We did not measure fitness of both treatment populations at the beginning of the experiment, since all populations consisted of the same 83 clones. Therefore, it is highly unlikely to see the observed pattern of local adaptation before the selection took place. Thus, we can assume that there was no trade-off for the populations at the start of the experiment. If the rotifers would have been perfectly adapted to one of the experimental conditions, because of similar selection in the field, we would not expect to see one population performing better in the home habitat after selection compared to the away conditions. It is possible, that the populations performed a little better in one environment than in the other as suggested by Fig. 1 when isolated from the field. But, after selection, populations had a higher fitness in their home habitat than in the away habitat. This can only be explained by local adaptation.
Our results support the idea that two different stressful environments (high-salt, low-food) might produce different levels of adaptation. The intensity of selection can be very important for adaptation (Robertson 1960; Jones et al. 1968; Rumball and Rae 1968; Frankham 1977). The effect of selection is predicted to first increase with intensity, but only decrease at very high intensity (Bell 2008). We used two stressful habitats in our study since we could not take an increase in fitness under benign conditions, such as normal-COMBO medium, for granted (Goddard et al. 2005; Gray and Goddard 2012b). For example, studies on Saccharomyces cerevisiae have shown that fitness increased over time in harsh environments but remained essentially unchanged in benign environments (Goddard et al. 2005; Gray and Goddard 2012b). In this respect it is interesting that the initial fitness of our high-salt populations was significantly lower than that of the low-food populations (see in Table 1), suggesting that the high-salt conditions were harsher than the food-limitation, but the fitness gain during adaptation was higher in the high-salt populations.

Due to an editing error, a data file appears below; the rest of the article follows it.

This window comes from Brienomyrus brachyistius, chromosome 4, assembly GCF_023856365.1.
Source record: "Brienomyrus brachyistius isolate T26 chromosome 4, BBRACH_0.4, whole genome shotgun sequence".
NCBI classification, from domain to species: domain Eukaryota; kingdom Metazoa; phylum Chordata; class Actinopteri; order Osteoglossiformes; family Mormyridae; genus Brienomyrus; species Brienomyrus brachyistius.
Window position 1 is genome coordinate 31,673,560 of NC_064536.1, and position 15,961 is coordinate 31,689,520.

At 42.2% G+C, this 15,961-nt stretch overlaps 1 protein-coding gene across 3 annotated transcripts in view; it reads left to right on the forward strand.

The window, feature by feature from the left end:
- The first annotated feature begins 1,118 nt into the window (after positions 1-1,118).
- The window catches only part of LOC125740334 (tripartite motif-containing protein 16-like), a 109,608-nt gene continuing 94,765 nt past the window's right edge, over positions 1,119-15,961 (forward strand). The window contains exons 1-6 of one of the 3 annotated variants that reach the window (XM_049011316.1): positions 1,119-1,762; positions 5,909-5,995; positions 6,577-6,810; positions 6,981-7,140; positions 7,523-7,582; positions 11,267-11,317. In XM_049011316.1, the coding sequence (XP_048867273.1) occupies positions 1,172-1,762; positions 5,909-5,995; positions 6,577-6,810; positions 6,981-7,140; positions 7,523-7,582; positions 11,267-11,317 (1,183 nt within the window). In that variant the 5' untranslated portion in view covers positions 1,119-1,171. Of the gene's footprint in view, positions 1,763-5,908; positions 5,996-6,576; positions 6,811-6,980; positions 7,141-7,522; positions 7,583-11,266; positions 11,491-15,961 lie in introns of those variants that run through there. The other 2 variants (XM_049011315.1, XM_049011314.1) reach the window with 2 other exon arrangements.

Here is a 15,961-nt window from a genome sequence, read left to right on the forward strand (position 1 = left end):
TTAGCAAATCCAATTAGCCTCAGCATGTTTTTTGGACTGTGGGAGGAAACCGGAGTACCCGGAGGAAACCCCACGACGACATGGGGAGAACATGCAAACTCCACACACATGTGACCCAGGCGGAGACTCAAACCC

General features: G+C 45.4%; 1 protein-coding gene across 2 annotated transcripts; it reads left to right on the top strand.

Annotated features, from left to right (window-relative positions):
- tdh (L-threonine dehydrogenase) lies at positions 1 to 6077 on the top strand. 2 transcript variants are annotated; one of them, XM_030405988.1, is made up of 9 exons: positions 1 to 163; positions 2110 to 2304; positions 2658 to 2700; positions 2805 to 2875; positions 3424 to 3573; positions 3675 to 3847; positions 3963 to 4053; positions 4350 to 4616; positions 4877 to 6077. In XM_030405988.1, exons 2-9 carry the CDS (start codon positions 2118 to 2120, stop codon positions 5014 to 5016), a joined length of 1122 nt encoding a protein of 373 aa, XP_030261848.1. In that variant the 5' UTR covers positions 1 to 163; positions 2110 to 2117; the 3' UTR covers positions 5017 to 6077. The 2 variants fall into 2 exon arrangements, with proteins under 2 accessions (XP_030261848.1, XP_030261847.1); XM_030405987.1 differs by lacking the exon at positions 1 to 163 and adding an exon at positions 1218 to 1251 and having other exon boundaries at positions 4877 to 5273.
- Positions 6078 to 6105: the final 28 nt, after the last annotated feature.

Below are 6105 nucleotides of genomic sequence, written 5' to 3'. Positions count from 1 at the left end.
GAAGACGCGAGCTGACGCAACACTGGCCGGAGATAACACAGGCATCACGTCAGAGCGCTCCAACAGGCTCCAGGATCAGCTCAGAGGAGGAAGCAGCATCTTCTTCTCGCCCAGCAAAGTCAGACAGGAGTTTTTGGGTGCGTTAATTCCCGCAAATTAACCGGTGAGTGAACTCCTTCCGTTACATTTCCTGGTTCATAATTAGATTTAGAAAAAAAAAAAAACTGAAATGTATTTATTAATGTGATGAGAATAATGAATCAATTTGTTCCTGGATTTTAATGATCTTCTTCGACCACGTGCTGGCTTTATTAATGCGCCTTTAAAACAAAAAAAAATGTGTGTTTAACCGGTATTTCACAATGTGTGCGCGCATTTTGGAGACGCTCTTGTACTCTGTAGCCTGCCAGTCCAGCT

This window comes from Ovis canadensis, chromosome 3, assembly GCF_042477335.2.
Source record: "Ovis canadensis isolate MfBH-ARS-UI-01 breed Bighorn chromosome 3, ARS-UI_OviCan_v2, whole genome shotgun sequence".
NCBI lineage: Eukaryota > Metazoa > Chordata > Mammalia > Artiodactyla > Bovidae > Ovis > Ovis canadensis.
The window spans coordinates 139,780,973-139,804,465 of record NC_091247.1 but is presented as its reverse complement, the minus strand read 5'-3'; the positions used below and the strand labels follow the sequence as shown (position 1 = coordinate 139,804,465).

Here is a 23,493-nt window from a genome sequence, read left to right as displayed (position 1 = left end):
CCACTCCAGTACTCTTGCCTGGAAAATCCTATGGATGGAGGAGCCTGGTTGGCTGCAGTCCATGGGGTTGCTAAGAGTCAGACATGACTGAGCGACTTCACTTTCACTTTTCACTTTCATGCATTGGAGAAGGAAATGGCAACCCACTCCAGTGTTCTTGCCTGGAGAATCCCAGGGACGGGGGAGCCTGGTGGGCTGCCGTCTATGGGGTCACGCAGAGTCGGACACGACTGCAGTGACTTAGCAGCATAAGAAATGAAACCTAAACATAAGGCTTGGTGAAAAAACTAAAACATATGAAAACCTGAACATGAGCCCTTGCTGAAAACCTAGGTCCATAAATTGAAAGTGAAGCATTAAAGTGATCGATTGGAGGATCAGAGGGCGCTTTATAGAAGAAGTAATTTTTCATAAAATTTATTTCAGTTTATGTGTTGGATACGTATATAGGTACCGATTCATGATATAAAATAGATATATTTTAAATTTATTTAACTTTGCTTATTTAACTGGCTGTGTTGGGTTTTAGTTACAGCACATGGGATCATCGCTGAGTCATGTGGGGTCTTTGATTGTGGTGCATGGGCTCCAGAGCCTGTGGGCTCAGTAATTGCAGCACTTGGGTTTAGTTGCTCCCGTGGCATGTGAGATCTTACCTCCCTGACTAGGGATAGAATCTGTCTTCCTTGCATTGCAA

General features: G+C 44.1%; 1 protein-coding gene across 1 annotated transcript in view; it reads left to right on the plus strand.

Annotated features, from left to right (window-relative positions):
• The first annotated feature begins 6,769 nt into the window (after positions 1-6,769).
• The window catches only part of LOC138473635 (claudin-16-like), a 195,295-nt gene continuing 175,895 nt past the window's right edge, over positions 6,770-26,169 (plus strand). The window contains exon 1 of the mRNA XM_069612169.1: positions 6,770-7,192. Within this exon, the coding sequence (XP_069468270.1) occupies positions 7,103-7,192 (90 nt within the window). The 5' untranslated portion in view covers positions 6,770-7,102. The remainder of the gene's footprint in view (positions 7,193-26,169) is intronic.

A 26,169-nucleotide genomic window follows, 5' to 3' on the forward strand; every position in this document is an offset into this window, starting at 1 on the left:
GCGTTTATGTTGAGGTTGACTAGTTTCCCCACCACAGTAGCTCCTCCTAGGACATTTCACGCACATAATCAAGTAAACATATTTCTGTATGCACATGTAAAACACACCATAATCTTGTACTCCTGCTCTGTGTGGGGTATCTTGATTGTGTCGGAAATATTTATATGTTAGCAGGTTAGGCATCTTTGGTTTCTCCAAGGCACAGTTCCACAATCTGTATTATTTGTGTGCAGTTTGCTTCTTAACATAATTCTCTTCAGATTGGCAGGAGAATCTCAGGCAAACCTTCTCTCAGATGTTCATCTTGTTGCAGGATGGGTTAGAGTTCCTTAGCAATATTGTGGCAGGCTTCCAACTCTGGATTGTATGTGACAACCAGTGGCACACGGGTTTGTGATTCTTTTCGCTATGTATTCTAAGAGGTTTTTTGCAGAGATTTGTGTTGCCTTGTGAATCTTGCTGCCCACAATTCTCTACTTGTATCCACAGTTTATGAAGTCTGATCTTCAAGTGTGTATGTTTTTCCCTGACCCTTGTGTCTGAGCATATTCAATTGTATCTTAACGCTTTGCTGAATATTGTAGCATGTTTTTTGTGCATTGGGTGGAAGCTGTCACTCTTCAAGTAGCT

In a study by Becks and Agrawal (2012), two lines of B. calyciflorus, which were already adapted to harsh or benign conditions were transferred to the respective “away” environment while control populations stayed in the environment to which they were adapted. The authors found an initial drop in fitness of populations in the “away” environment followed by a recovery within approximately 50 days. Additionally, the level of sex increased during adaptation and sexual offspring had a higher fitness than asexual offspring (Becks and Agrawal 2012). In the study of Becks and Agrawal (2012) changes in fitness during adaptation were measured in separate assays which differed from the conditions experienced by the adapting populations: While the adapting populations were maintained under a serial dilution regime involving replacement of only 10% of the culture volume every other day, the separate assays quantified lifetime reproductive output of individually cultured females. One might argue that the serial dilution regime involves more or less stationary growth (i.e., a growth rate of approximately 0.05 per day, which is an extremely small value compared to the maximum growth rates that can be reached by B. calyciflorus) and very high population densities. By contrast the separate assays, which were conducted under benign conditions (individuals cultured with daily transfers to fresh culture medium), resemble exponential growth conditions in an “empty” habitat. In our study we tried to avoid such incongruity by providing very similar conditions in the adapting populations and assay individuals, respectively (see 'Materials and Methods'). Notwithstanding these methodological differences, the speed of adaptation and fitness gains in our populations adapting to the high-salt environment were quite comparable to those reported by Becks and Agrawal (2012).
Our data support the view that not a general fitness genotype evolved being superior under all laboratory conditions, but that at least two (probably several) different specialized genotypes locally adapted. However this is not an ultimate prove- a statement would require a detailed analysis of the evolved populations using molecular markers. The observation of local adaptation is hard to explain with the idea of a general fitness genotype, because it is not clear why this genotype should have a lower fitness in an away habitat. Even harder to explain is why there should be a foreign depression in case there is a general fitness genotype. Thus, we expect that at least two different genotypes were selected for the high-salt and food-limited environment, respectively. Local adaptation can be estimated for two different habitats (Kawecki and Ebert 2004; Konijnendijk et al. 2013). This can be two harsh, or a harsh and a benign habitat, but ultimately the habitats have to be different. For future research it would be interesting to evaluate local adaptation in rotifers under benign conditions. Finally, we think to test for local adaptation would be a good alternative in case cryopreservation is not suitable.